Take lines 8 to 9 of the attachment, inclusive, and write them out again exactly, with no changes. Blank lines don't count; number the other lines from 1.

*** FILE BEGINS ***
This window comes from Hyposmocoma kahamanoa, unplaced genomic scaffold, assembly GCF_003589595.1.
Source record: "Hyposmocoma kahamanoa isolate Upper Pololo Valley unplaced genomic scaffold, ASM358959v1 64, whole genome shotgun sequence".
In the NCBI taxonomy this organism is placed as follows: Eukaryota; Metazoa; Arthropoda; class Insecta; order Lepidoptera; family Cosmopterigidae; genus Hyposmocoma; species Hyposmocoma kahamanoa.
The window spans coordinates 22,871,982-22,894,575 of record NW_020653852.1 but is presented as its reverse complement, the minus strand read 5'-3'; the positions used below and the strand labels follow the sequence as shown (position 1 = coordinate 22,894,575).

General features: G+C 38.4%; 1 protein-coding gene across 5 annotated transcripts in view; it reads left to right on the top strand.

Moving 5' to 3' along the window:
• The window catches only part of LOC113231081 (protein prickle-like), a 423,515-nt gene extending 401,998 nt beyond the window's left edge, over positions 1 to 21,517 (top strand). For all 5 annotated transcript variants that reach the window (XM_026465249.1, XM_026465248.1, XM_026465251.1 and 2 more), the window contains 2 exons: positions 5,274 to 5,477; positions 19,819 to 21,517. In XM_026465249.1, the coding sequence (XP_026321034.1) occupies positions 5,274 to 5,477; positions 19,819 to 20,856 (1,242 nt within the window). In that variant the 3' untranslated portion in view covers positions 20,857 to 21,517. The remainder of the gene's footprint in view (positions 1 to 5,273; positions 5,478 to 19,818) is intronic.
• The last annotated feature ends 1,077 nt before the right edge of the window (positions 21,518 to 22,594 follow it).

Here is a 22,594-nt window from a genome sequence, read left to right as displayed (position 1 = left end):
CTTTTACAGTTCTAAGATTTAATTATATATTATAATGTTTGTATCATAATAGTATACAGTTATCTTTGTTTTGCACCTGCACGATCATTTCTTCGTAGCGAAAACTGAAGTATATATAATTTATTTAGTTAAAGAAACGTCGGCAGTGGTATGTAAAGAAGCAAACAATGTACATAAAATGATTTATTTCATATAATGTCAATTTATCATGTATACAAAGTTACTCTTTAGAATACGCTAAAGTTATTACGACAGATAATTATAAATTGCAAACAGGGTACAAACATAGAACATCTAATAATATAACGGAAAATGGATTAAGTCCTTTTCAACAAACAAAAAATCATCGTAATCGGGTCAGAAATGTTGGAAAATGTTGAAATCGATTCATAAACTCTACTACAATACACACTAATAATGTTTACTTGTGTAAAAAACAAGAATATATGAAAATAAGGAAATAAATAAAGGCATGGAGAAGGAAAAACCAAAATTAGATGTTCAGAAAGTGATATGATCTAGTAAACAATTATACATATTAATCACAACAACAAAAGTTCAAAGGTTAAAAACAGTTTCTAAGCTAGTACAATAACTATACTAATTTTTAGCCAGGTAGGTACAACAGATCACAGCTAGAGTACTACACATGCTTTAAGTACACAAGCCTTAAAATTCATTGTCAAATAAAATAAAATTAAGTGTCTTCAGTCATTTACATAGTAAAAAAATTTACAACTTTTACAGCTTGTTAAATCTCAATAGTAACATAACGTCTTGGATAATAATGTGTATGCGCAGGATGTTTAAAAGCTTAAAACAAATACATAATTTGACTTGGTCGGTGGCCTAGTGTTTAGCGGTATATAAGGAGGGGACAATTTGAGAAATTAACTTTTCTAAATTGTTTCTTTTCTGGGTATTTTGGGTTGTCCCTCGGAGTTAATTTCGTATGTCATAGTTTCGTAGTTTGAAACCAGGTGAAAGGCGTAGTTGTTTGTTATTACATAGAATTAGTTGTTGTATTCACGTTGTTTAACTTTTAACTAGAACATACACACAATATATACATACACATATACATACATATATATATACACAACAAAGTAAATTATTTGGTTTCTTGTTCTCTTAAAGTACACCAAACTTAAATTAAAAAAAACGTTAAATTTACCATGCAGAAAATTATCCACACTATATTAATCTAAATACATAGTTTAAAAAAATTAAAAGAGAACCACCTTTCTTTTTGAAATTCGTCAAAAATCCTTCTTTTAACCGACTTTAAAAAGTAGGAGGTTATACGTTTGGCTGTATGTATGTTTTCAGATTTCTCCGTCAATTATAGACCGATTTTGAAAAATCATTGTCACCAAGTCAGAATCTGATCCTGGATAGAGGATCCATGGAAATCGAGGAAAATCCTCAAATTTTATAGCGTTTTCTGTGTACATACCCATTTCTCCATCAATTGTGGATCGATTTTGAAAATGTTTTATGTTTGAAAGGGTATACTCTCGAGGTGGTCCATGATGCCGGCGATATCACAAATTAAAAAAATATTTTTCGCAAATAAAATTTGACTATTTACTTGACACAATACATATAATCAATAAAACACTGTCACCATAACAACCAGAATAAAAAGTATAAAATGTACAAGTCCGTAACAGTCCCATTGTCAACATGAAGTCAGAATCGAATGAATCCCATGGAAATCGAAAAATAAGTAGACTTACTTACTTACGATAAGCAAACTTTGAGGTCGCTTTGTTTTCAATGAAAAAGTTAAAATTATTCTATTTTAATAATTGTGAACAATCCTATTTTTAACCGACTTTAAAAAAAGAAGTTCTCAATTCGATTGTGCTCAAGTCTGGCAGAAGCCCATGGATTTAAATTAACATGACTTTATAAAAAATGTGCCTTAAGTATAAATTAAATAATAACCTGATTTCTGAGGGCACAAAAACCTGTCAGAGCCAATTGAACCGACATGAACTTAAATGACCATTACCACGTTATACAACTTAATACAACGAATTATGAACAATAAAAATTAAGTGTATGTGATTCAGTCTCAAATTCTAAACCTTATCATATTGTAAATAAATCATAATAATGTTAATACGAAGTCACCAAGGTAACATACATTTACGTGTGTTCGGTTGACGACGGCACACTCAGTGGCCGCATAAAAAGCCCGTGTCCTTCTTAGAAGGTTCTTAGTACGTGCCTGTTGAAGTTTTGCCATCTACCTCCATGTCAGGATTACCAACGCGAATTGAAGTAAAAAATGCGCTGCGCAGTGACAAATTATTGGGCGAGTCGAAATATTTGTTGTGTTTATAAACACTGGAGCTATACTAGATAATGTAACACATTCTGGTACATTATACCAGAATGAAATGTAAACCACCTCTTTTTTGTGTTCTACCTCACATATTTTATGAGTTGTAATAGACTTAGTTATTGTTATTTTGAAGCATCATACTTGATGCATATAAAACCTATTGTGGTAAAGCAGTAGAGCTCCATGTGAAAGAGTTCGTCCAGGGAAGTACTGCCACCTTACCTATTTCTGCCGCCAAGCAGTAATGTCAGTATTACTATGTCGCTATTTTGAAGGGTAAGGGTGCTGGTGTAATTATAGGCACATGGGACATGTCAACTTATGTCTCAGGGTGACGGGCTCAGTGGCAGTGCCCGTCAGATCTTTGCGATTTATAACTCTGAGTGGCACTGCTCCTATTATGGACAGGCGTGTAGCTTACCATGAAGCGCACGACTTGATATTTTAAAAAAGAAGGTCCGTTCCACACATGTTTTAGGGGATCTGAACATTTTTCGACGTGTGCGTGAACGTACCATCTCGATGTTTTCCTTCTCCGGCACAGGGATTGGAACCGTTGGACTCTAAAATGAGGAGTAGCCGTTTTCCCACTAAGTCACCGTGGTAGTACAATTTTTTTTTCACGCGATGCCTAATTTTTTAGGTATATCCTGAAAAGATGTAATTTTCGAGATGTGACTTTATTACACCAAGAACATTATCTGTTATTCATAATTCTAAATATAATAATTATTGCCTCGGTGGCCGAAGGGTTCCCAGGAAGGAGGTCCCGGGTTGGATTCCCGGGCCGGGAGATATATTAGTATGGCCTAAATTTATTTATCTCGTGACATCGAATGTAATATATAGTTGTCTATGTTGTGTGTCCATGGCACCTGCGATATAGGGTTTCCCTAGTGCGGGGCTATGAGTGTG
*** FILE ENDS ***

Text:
• The last annotated feature ends 1,077 nt before the right edge of the window (positions 21,518 to 22,594 follow it).

Here is a 22,594-nt window from a genome sequence, read left to right as displayed (position 1 = left end):